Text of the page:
Bumps in the road


The morning started like any other- up at 5 a.m., out the door by 5:30 to take my daughter, Channing, to basketball practice. Back home shortly later, my husband Steve and I proceeded to get ready for work when my phone rang at 6:45. It was Channing's number, but her coach was on the line:  "Channing fell. Her patella (knee cap) is completely out. Should we call an ambulance?"

"No," I replied. "We're on our way."

When things like this happen, I go into an overly calm mode.  I have two children who are heavily involved in sports, so experience has taught me that freaking out holds no constructive purpose. We rushed to the school where Channing lay on the gym floor, clearly in pain but calm as well. My husband is a physician, and he easily popped her patella back into its socket. We took Channing to our clinic to X-ray her knee.

Channing underwent a patella repair almost two years ago, and X-ray results revealed she had again detached her patella. A second surgery was imminent. She was done with basketball for the season and would miss the entire spring season of softball as well. We were all pretty upset, but again, I displayed no visible reaction. 

People sometimes perceive that I'm not reacting because I'm in denial or maybe I don't care. Neither is the case. In life, there will be bumps in the road - some bigger than others, but there will be unavoidable bumps.  Bumps in the road are an important part of learning and growing. Getting caught up in the mindset of "Why me?" or "What else?" are stagnant pitfalls that will skew your vision of life. They leave a person feeling angry, negative, and fearful. When a bump is hit, it is far more constructive to examine the situation. Asking yourself questions such as, "What am I supposed to learn from this?" can help you make better decisions in the future. We become more self-aware and stronger individuals. Sometimes we can't find an answer, because sometimes, things happen for no apparent or explicable reason. This too is a part of life.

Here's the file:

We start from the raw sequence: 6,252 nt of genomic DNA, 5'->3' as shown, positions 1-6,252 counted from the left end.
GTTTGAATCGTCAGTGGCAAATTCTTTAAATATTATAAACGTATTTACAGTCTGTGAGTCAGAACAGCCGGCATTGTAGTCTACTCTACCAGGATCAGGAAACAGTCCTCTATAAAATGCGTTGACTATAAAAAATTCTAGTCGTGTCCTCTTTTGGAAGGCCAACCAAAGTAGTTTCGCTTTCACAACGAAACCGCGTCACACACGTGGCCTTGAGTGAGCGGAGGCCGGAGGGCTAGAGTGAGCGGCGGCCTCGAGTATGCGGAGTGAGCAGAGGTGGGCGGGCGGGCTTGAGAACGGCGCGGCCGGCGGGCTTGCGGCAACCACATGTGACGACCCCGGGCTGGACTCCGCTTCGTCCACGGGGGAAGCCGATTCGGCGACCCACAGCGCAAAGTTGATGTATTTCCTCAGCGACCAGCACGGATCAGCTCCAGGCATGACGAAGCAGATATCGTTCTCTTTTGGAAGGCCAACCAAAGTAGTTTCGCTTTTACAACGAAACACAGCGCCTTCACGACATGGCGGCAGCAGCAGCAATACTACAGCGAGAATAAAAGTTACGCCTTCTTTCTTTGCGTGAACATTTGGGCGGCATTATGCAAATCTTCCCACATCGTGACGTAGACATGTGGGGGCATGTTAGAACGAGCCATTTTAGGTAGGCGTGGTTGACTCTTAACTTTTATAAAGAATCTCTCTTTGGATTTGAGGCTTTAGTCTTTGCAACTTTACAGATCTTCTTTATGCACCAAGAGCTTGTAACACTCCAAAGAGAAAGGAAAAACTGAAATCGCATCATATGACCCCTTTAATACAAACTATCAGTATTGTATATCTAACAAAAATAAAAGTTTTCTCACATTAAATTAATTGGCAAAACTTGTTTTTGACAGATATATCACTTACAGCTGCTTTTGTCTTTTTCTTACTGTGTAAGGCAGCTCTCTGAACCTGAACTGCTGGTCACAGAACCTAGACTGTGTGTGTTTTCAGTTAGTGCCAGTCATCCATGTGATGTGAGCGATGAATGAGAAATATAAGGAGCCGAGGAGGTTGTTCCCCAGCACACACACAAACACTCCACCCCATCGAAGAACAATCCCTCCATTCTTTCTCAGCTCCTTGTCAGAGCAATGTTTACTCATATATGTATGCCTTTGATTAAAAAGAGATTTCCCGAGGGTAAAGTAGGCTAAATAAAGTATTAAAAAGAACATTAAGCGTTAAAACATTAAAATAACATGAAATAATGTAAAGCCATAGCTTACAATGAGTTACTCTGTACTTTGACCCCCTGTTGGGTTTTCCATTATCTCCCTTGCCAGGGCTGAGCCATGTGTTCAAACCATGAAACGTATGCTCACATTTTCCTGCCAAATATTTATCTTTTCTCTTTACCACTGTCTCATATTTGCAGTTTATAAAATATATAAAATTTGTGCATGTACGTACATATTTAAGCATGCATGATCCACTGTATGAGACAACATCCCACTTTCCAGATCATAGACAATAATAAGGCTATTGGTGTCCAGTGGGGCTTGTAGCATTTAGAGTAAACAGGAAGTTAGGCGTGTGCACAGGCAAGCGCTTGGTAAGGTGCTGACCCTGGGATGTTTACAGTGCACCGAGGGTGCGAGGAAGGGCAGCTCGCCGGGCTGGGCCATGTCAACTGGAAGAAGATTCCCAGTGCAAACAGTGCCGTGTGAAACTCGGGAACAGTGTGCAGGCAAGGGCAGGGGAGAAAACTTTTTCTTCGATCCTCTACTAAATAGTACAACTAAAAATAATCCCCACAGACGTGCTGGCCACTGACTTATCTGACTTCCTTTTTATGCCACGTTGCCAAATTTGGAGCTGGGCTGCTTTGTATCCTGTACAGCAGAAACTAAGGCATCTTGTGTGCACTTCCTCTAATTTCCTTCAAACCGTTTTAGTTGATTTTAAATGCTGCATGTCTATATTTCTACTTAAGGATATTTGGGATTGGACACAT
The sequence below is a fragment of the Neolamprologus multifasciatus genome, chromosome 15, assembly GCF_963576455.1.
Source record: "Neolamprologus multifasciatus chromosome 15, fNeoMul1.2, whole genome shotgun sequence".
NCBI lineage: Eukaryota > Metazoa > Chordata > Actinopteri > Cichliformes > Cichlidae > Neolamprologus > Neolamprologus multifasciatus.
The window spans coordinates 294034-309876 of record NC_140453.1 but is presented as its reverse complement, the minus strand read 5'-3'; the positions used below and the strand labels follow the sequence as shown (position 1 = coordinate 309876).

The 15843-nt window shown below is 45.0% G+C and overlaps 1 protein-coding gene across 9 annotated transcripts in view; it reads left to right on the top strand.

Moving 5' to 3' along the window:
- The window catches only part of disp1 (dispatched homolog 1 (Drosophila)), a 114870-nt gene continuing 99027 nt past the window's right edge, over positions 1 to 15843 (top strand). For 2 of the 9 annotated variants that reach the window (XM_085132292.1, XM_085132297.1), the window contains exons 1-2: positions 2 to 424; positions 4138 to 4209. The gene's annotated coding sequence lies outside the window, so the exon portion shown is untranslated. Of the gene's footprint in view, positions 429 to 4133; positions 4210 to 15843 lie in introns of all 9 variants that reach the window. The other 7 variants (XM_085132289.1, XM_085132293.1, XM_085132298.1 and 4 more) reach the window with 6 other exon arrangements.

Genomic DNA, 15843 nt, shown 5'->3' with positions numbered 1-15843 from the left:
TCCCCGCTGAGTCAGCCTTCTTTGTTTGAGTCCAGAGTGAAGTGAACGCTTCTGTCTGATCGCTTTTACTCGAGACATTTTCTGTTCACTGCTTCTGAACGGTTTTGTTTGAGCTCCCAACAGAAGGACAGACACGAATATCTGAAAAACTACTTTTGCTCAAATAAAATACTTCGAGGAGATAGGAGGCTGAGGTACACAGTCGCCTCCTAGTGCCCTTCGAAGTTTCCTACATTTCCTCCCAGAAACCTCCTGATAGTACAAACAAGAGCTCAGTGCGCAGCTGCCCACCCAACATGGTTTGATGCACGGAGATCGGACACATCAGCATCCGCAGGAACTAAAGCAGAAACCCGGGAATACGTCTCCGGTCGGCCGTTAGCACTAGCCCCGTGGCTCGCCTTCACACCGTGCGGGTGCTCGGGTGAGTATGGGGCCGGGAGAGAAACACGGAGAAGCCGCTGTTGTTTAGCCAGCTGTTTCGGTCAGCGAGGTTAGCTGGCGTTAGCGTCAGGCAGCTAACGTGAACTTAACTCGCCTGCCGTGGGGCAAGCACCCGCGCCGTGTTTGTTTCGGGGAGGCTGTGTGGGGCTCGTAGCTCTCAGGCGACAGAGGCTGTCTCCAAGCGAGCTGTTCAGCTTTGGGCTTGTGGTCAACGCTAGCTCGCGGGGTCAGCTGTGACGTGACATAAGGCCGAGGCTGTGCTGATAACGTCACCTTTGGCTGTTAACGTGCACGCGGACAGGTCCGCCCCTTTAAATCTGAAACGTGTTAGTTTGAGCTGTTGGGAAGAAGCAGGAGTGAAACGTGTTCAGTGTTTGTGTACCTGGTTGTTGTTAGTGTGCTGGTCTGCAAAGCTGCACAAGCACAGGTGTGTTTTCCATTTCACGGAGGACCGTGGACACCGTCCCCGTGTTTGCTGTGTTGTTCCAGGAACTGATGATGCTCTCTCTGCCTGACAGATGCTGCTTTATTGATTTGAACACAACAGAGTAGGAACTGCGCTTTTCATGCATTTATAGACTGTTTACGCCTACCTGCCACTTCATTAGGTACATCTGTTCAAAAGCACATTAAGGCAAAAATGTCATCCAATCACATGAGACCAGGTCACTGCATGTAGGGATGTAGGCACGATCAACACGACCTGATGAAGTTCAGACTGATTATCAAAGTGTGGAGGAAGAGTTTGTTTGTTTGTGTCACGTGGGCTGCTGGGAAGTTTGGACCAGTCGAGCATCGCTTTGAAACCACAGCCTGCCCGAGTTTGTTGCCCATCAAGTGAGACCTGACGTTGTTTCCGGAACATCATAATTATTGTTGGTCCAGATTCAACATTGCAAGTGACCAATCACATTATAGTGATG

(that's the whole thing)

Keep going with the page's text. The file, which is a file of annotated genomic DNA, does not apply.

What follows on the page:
Life is meant for us to live. Life wants us to take risks, embrace our passions and venture outside of our comfort zones. My kids love sports. We love sports. We are passionate about it all. We were not put on this earth to cower in fear, shrouded in uncertainty, immobilized by real or imagined dangers. We were put on this earth to live life to its fullest. There will always be that margin of error, the unknown where something bad can happen. There will always be bumps. 

Hello there! My name is Dr. Rebecca J. Marsh, and i am a Clinical Psychologist who has been practicing in the Central Texas area since 1996. I'm very excited to share my new blog with you- "Sunny Side Up"- a fresher, lighter, much-needed perspective on

(0) comments

Welcome to the discussion.

Keep it Clean. Please avoid obscene, vulgar, lewd, racist or sexually-oriented language.
Don't Threaten. Threats of harming another person will not be tolerated.
Be Truthful. Don't knowingly lie about anyone or anything.
Be Nice. No racism, sexism or any sort of -ism that is degrading to another person.
Be Proactive. Use the 'Report' link on each comment to let us know of abusive posts.
Share with Us. We'd love to hear eyewitness accounts, the history behind an article.